Legend of the Fairy Stone

fairy stone 3

Growing up, I thought everyone had a fairy stone. My mother kept hers in the box that held her most treasured jewelry. She’d take it out from time-to-time and lay the cross-shaped stone in my hand. It was cool and brown, lightly polished with a metal loop on top but otherwise imperfect, raw, like it had just been pulled from the ground.

“This cross wasn’t made by man,” Mother would tell me.

Every time, I was amazed. I’d studied rocks in school. I’d pulled them from countless river beds. I’d never seen stones like this, but she said that there were many of them and that they were created by heartbroken fairies.

Many years ago, the fairies were happy, she’d explain. They lived in the woods not far away and were dancing when a stranger came. He’d traveled the world, and he stopped to tell them about the things he’d seen–great pyramids, rivers as wide as seas, and the saddest death ever.

A man who said he was the son of God had spent his life healing people and spreading love. “Jesus,” I’d whisper. Mother would say, “Yes, Jesus,” and continue. The stranger told the fairies that some men were afraid of Jesus and threatened by him, so they captured him and nailed his hands and feet to a cross. They whipped him, starved him, and let him die.

The fairies had never heard anything so sad. They began to weep and when their magic tears splashed against the earth, they suddenly crystallized and were frozen forever in the shapes of little crosses.

Fairy Stone State Park. Photo provided by “hsarik” on Flickr.

I’d squeeze the rock in my hand, certain that it was an ancient fairy tear and wonder if I could find a fairy stone of my own. I searched every stand of trees in our suburban neighborhood and kept my eyes to the ground whenever we were in the woods. I never found one, but maybe I just wasn’t looking in the right place.

This Wednesday, June 6, Fairy Stone State Park in southwest Virginia will host a fairy stone hunt and a necklace making workshop. The park, named after the famous keepsakes found within its borders, is one of a kind. Stones form like crosses in other places, but they are only found in abundance at this one park, and, of course, nowhere else has built such a endearing story around the stones.

Geologically speaking, the stones are staurolite, a combination of silica, iron and aluminum. According to the Virginia State Parks website, staurolite crystallizes at 60 or 90 degree angles, creating the stone’s cross-like structure. The mineral, which is only found in rocks that have been subjected to great heat and pressure, was formed during the rise of the Appalachian Mountains.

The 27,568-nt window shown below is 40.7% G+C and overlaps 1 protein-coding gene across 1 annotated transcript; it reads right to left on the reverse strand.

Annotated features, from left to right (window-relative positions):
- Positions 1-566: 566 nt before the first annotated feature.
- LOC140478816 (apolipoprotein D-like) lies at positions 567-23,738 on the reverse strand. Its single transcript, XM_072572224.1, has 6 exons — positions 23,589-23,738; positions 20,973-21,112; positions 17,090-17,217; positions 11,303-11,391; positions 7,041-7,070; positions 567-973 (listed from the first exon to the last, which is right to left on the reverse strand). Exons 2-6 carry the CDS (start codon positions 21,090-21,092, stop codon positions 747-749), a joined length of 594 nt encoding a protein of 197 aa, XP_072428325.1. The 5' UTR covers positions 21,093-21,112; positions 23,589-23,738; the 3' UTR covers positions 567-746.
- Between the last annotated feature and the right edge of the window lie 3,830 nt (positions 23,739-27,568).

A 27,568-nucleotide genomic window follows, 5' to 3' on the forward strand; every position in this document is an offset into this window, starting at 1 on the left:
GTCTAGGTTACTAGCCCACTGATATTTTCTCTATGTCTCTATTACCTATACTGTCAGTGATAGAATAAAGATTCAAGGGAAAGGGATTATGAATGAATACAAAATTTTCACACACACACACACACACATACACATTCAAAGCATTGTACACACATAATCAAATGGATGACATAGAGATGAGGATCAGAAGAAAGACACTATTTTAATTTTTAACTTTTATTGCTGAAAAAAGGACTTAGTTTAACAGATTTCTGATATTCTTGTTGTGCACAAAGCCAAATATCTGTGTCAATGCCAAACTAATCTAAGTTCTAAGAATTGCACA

As a grown up, I think the truth behind the stones is nearly as enthralling as the myth. What about you? Did you hear the legend of the fairy stones when you were little? Do you have a fairy stone of your own? Have you ever visited the park?

It would be great to hear about your experiences with these enchanting little rocks.

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  • Sharon

    I live in Fannin County Georgia. I have an extensive collection. I need only go out in my yard to find them. They are also known as Cherokee Tears, relating to the removal of the Indians from these parts when gold was discovered. The Trail of Tears..All for greed.

  • Barbie

    Sharon from Fannin county Georgia…im from Fannin too… is love to have a couple of these for my grandbabies…would you consider selling a couple of yours?

  • Sharon

    Hey Barbie, I sure would =)
    I work at Pete’s restaurant, do you know it? I will be working tonight after 3

  • Karen Locklear

    Hey Sharon,
    We live in Michigan. My husband is 100% native American. 1/2 Cherokee 1/2 tuscarora. He is 64 now. We often talk of The Trail of Tears and it would be wonderful if I could buy a Cherokee tear from you to gift to him.
    Karen khummingbird1@gmail.com

  • Lori Allison

    As a child in Martinsville Va., I visited Fairy Stone Park often. At one time we had several of the stones but
    through years of moves all but a couple have been lost. Still, I have wonderful memories of time spent camping and boating with my family there, and of course, searching for Fairy Stones.

  • Tammy

    Parent toke me on family camping trip in 1980. Didn’t belive the fairy story. But after seeing the cross stones I would like to be live the fairy story fitting. I told my children of the fairy story ever Easter.

  • Jacqueline Johnson

    I would love to have one. I love faeries and I love Jesus! Can I please buy one Sharon? I live in Hawaii, Please let me know how to contact you. I am a wedding planner and my website is: http://www.sweethawaiiwedding.com My phone number is there.

  • Peggy McMurry

    I am from Martinsville /Bassett Va now I live in Chatt Tn . If you goggle fairystones you can purchase online .I found someone from Hixson Tn that sells them.love my Fairystones.

  • Lisa Wilder

    Fairy stones are so special to my heart I only have one and I hold it every night..I close my eyes and feel the stone and it seems like it tells me a story..I believe everyone should have one and never let the story die always tell the children about the story and even buy one of line for them…the trail of tears my favorite story…love and light to all

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